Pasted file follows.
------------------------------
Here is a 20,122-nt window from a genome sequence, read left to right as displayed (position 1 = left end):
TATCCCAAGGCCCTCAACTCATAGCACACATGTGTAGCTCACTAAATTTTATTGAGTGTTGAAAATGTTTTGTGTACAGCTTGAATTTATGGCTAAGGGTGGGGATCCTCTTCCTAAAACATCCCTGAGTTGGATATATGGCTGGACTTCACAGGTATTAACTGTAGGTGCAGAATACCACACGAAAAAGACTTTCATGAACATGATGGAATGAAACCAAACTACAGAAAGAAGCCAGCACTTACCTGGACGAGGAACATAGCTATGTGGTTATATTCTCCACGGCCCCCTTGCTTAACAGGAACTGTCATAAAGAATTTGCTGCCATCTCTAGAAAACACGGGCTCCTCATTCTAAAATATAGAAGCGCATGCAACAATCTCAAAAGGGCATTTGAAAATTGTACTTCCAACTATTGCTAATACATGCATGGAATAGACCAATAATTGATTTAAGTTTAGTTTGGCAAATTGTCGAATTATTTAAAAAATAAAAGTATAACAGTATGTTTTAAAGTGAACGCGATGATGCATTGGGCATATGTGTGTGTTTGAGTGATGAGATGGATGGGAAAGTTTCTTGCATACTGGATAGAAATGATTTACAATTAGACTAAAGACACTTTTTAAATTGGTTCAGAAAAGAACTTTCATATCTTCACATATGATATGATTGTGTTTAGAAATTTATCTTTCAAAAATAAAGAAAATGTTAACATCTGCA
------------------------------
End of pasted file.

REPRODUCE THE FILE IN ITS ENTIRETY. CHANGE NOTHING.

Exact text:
Here is a 20,122-nt window from a genome sequence, read left to right as displayed (position 1 = left end):
TATCCCAAGGCCCTCAACTCATAGCACACATGTGTAGCTCACTAAATTTTATTGAGTGTTGAAAATGTTTTGTGTACAGCTTGAATTTATGGCTAAGGGTGGGGATCCTCTTCCTAAAACATCCCTGAGTTGGATATATGGCTGGACTTCACAGGTATTAACTGTAGGTGCAGAATACCACACGAAAAAGACTTTCATGAACATGATGGAATGAAACCAAACTACAGAAAGAAGCCAGCACTTACCTGGACGAGGAACATAGCTATGTGGTTATATTCTCCACGGCCCCCTTGCTTAACAGGAACTGTCATAAAGAATTTGCTGCCATCTCTAGAAAACACGGGCTCCTCATTCTAAAATATAGAAGCGCATGCAACAATCTCAAAAGGGCATTTGAAAATTGTACTTCCAACTATTGCTAATACATGCATGGAATAGACCAATAATTGATTTAAGTTTAGTTTGGCAAATTGTCGAATTATTTAAAAAATAAAAGTATAACAGTATGTTTTAAAGTGAACGCGATGATGCATTGGGCATATGTGTGTGTTTGAGTGATGAGATGGATGGGAAAGTTTCTTGCATACTGGATAGAAATGATTTACAATTAGACTAAAGACACTTTTTAAATTGGTTCAGAAAAGAACTTTCATATCTTCACATATGATATGATTGTGTTTAGAAATTTATCTTTCAAAAATAAAGAAAATGTTAACATCTGCA